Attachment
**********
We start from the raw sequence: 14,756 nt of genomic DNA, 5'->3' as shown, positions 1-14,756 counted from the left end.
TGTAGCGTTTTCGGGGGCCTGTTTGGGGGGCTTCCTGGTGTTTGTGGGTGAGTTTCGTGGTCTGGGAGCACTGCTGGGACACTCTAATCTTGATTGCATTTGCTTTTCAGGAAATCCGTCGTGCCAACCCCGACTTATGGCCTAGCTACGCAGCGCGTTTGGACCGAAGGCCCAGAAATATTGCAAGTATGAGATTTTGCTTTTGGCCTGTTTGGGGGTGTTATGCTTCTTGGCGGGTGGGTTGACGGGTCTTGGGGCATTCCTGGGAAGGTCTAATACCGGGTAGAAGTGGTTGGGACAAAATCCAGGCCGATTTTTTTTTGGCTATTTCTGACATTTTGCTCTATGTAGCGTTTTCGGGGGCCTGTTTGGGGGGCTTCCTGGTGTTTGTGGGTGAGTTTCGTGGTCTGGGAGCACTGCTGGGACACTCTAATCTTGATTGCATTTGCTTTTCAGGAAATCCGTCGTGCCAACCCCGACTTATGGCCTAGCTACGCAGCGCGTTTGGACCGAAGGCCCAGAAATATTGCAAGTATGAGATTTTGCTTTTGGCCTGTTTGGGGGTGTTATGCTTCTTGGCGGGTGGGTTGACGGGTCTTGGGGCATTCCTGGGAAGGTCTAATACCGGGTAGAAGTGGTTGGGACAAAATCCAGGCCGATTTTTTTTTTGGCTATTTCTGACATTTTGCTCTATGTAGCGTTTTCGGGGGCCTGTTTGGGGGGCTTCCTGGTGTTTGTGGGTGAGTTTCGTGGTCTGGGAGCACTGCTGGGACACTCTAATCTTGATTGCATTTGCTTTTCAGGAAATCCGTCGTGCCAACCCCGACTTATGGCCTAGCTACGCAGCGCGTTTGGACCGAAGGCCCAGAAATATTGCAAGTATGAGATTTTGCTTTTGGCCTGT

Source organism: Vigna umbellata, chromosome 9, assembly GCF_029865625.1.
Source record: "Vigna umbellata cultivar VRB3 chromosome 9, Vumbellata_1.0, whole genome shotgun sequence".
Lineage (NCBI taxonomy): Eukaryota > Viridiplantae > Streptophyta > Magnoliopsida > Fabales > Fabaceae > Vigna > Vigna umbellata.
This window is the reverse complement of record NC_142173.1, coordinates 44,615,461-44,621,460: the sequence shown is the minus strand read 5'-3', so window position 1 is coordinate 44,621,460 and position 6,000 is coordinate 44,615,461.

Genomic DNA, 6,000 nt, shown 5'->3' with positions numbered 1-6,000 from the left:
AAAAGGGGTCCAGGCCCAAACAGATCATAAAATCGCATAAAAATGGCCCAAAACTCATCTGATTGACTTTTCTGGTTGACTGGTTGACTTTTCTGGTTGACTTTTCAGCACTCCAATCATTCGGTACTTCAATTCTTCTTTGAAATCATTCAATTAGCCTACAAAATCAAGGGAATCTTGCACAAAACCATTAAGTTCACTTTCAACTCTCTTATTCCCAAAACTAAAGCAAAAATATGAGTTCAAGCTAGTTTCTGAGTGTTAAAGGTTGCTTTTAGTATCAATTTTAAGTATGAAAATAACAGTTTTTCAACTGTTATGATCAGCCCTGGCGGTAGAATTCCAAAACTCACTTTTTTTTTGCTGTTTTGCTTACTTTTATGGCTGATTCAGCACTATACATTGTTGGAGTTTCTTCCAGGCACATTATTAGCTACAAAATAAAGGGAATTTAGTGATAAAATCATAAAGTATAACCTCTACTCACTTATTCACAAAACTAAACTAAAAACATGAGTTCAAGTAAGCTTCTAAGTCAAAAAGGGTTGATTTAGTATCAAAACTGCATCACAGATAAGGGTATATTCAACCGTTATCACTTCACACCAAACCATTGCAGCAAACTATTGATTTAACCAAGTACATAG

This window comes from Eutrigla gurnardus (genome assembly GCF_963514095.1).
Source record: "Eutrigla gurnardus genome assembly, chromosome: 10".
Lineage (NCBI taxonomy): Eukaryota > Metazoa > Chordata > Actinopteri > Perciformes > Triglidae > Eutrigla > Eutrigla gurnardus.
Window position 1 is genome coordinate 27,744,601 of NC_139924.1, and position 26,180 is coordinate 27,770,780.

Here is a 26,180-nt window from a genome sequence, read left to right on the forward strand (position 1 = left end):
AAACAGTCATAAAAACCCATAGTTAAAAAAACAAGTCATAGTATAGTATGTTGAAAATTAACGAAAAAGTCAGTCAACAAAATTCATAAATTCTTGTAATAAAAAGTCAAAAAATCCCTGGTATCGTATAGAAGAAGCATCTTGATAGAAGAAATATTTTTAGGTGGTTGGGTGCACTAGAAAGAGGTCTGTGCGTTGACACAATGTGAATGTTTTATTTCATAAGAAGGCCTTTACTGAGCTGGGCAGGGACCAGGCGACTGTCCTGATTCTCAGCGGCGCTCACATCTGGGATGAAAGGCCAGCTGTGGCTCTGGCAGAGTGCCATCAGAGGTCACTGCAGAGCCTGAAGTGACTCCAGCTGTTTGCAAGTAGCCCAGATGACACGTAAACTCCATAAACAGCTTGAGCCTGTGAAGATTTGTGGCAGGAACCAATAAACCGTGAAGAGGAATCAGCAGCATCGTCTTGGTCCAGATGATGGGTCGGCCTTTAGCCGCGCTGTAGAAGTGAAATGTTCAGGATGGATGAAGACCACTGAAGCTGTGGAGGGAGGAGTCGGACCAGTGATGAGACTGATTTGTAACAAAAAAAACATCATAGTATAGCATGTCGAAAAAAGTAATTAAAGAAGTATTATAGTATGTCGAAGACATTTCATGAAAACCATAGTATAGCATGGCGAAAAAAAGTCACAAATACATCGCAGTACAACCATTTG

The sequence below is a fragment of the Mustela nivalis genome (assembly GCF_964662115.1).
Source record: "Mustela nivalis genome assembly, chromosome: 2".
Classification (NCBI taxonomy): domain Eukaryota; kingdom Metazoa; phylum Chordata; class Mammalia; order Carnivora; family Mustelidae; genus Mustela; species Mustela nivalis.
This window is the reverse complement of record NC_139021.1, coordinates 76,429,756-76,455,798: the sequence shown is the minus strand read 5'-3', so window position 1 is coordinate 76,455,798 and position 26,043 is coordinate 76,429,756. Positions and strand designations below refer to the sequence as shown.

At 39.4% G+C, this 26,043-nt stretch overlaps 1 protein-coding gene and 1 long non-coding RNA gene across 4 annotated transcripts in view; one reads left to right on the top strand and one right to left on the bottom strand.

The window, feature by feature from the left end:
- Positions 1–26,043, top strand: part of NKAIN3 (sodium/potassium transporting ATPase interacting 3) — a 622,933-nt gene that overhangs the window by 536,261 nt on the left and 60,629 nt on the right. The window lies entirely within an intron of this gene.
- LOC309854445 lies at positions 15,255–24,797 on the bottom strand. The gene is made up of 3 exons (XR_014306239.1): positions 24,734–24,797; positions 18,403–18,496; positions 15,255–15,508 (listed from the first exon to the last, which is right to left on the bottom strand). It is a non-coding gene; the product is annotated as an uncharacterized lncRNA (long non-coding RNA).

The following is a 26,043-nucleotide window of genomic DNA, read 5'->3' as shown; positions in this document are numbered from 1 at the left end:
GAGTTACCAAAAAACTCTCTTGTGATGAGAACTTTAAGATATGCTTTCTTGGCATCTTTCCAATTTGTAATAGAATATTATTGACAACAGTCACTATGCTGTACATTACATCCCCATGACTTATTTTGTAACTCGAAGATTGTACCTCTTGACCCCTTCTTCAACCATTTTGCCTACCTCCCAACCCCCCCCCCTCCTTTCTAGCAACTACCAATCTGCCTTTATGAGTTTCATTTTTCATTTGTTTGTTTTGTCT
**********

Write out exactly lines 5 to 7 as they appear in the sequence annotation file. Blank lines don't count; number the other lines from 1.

Lineage (NCBI taxonomy): Eukaryota > Viridiplantae > Streptophyta > Magnoliopsida > Fabales > Fabaceae > Vigna > Vigna umbellata.
This window is the reverse complement of record NC_142173.1, coordinates 44,615,461-44,621,460: the sequence shown is the minus strand read 5'-3', so window position 1 is coordinate 44,621,460 and position 6,000 is coordinate 44,615,461.

Genomic DNA, 6,000 nt, shown 5'->3' with positions numbered 1-6,000 from the left: